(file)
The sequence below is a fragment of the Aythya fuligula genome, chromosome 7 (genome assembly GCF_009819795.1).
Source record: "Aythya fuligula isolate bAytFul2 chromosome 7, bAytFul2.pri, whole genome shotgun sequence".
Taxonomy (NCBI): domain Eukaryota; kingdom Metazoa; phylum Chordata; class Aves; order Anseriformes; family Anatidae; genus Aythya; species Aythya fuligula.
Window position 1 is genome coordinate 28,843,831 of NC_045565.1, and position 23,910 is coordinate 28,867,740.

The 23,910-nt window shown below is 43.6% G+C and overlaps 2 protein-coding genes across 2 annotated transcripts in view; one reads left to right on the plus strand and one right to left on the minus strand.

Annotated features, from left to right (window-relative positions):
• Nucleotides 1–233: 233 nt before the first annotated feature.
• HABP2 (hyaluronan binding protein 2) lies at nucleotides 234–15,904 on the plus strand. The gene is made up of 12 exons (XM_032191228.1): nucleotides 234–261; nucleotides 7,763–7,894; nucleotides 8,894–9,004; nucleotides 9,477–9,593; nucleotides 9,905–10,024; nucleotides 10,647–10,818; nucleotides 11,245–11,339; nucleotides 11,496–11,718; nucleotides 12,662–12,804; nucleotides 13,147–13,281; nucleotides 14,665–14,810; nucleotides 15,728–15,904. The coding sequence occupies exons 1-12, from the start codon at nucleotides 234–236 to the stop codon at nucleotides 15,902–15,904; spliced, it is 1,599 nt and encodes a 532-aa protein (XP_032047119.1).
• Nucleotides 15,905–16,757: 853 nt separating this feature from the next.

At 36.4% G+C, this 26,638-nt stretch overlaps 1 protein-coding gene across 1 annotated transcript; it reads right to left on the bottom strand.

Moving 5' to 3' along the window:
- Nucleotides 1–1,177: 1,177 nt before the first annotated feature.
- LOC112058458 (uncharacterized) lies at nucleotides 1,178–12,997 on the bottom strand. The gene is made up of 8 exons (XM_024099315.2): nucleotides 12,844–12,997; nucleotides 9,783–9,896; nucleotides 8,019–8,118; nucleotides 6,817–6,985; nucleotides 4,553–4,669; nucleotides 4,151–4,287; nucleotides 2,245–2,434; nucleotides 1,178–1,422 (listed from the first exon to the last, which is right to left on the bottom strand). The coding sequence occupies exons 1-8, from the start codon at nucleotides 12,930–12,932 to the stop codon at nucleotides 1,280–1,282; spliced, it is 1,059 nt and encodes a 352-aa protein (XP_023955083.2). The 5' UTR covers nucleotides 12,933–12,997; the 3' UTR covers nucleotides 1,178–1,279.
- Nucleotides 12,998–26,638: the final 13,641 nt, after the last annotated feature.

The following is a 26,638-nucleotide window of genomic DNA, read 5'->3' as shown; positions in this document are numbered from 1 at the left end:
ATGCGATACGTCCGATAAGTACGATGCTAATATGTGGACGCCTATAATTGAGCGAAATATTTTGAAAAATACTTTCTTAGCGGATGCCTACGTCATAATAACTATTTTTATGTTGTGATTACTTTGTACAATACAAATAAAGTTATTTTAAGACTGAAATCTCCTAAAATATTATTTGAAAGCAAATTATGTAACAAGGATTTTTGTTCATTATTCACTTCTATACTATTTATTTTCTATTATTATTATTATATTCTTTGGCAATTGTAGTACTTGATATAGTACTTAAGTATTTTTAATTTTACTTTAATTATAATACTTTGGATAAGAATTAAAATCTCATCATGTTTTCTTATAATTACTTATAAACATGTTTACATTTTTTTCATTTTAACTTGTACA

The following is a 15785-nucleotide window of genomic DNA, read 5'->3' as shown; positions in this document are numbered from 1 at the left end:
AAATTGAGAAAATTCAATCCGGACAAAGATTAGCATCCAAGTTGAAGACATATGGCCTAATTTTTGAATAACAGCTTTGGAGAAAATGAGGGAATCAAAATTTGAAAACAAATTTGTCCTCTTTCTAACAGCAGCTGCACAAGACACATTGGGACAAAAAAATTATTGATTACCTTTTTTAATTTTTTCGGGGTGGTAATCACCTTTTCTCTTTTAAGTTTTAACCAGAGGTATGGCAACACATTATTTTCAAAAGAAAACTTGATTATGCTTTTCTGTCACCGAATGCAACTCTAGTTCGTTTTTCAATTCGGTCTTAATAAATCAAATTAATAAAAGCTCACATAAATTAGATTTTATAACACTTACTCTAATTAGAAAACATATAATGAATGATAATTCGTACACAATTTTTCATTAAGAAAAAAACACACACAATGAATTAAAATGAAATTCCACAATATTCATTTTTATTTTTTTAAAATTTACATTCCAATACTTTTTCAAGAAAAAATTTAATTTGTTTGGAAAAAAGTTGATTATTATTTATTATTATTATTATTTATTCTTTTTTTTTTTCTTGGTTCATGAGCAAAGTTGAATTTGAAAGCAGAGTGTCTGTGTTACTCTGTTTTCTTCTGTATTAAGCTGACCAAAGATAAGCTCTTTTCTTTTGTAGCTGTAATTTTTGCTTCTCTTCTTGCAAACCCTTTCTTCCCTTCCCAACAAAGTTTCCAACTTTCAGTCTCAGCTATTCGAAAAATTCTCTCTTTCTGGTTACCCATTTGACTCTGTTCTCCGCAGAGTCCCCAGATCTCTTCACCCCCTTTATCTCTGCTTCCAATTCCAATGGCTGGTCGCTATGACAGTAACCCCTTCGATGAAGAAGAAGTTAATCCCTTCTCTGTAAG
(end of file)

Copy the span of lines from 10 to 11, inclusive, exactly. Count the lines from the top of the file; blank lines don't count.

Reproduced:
At 36.4% G+C, this 26,638-nt stretch overlaps 1 protein-coding gene across 1 annotated transcript; it reads right to left on the bottom strand.

Moving 5' to 3' along the window: